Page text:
• 20.
    Aylott, Nicholas
    Södertörn University, School of Social Sciences, Political Science. Södertörn University, Centre for Baltic and East European Studies (CBEES).
    A Question of Priorities: Candidate Selection in Estonian Political Parties2014In: Journal of Baltic Studies, ISSN 0162-9778, E-ISSN 1751-7877, Vol. 45, no 3, p. 321-344Article in journal (Refereed)
    Abstract [en]

    This article addresses political-party organization in Estonia, especially candidate selection. Its first objective is to describe the ways in which the main parties chose their candidates before the 2011 parliamentary election. A second objective is to evaluate those procedures in light of expectations generated by established theory. The focus is on two conditions: the institutional framework, particularly the electoral system, and the relative youth of Estonian democracy. The evidence confirms these expectations only partially, which suggests that an individual party’s ideological, organizational and strategic circumstances, in addition to structural and institutional conditions, are critical to understanding why it performs this basic function as it does.

  • 21.
    Aylott, Nicholas
    Södertörn University, School of Social Sciences, Political Science. Södertörn University, School of Social Sciences, Centre for the Study of Political Organization.
    Book review of: Cartelisation, Convergence or Increasing Similarities?: Lessons from Parties in Parliament and Democracy and the Cartelization of Political Parties2021In: Party Politics, ISSN 1354-0688, E-ISSN 1460-3683, Vol. 27, no 3, p. 597-598Article, book review (Other academic)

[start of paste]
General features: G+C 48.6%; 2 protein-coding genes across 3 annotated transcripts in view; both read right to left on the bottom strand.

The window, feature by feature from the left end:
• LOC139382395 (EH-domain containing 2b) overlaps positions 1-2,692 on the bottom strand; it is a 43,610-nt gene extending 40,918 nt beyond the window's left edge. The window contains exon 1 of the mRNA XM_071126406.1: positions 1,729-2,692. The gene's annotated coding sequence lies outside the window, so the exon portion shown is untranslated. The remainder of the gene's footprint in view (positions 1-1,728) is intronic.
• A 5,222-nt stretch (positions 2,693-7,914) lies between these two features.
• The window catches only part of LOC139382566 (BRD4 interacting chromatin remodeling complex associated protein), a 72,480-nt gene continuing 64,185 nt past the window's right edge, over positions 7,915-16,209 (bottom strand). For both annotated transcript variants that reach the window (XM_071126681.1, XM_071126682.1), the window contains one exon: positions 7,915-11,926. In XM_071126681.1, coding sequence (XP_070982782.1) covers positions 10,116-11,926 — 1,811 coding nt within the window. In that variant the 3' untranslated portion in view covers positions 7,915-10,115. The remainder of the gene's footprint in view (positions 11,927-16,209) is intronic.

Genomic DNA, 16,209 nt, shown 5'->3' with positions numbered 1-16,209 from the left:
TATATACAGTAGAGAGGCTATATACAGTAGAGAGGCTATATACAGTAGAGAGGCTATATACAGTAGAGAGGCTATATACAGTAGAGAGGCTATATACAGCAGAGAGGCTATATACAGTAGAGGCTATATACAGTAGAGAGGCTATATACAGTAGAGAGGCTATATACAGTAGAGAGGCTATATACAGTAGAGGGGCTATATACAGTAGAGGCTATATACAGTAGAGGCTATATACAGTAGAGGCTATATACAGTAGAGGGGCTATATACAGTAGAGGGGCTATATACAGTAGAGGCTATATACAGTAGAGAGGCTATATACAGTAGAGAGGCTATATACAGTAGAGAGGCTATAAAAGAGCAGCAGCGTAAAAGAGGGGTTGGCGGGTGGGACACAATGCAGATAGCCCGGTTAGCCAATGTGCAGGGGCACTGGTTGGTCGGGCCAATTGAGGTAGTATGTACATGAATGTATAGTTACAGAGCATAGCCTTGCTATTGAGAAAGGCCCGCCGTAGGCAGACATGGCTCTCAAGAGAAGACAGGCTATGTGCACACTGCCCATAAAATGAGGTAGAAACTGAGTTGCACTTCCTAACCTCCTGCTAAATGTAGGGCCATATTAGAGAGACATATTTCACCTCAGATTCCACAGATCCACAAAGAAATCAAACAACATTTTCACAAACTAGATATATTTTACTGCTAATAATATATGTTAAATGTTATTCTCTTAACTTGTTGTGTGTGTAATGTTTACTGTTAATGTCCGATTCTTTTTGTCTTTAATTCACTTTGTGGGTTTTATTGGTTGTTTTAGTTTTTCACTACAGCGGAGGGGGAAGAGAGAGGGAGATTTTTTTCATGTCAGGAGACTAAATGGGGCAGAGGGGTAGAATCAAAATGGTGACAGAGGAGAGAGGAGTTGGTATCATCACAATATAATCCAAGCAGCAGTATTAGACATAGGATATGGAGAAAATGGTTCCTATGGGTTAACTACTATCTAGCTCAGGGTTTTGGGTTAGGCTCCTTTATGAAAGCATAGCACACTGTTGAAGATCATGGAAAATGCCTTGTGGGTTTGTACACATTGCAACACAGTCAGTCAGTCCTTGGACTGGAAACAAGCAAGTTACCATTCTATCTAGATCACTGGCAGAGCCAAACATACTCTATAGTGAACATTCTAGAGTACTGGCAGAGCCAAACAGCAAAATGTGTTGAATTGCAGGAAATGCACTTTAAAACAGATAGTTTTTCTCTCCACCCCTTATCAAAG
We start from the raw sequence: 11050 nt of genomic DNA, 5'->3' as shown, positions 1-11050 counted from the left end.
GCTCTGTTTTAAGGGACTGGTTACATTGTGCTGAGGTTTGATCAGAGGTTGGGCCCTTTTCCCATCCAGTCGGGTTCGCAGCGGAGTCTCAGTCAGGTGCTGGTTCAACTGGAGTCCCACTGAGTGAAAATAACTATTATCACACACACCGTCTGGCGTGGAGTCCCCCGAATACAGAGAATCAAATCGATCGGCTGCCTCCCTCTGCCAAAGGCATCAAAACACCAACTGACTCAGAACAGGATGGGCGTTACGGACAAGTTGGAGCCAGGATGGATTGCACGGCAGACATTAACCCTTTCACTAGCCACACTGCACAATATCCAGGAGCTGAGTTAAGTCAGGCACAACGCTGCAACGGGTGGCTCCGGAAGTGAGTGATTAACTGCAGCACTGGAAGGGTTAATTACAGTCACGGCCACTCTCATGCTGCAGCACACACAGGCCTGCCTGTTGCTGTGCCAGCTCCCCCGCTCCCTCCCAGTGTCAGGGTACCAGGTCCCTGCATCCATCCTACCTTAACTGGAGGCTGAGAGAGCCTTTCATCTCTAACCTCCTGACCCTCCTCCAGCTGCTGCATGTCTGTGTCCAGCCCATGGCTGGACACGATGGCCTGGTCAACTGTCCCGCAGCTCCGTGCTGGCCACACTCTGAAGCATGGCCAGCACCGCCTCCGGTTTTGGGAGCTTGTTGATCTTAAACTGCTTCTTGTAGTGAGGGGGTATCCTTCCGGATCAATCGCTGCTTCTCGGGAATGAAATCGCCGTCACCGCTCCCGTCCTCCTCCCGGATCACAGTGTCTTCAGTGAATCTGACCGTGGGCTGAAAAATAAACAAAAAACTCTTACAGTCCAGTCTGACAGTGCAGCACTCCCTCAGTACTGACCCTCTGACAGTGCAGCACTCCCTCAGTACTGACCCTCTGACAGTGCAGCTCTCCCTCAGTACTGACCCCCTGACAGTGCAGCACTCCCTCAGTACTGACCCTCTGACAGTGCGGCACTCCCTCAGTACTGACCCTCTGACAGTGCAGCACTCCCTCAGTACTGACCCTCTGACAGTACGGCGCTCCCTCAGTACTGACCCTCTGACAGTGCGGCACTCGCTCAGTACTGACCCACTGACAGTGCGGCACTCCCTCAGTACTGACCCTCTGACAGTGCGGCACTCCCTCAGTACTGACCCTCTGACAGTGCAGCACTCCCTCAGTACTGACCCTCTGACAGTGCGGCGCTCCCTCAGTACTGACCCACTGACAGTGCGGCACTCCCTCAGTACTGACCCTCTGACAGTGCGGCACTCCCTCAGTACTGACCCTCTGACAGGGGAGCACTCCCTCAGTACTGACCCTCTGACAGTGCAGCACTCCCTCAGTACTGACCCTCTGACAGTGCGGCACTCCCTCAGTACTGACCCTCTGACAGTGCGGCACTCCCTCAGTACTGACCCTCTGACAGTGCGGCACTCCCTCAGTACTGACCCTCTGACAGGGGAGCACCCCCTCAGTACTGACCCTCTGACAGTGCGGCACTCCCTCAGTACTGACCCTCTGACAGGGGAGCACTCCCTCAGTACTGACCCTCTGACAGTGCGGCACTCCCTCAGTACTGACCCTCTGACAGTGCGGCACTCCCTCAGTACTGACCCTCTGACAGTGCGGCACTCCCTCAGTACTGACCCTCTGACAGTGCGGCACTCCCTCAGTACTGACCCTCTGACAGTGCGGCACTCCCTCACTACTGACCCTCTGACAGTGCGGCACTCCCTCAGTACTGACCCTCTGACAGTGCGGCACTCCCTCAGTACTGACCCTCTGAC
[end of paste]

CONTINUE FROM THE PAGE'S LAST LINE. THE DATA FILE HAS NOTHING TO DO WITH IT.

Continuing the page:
• 22.
    Aylott, Nicholas
    Södertörn University, School of Social Sciences, Political Science. Södertörn University, School of Social Sciences, Centre for the Study of Political Organization.
    Brexit - skilsmässan som splittrat Storbritannien2020In: Världspolitikens Dagsfrågor, ISSN 0042-2754, no 6, p. 1-32Article in journal (Other (popular science, discussion, etc.))
    Abstract [sv]

    Beslutet att lämna EU har inte bara förändrat Storbritanniens plats i världen utan också skakat om den brittiska inrikespolitiken och förstärkt polariseringen mellan brexitanhängare och EU-vänner. På sikt kan brexit hota sammanhållningen i landet.

  • 23.
    Aylott, Nicholas
    Södertörn University, School of Social Sciences, Political Science. Södertörn University, Centre for Baltic and East European Studies (CBEES).
    Conclusions: Towards a New North European Democracy2014In: Models of Democracy in Nordic and Baltic Europe : Political Institutions and Discourse / [ed] Nicholas Aylott, Farnham: Ashgate, 2014, p. 219-240Chapter in book (Refereed)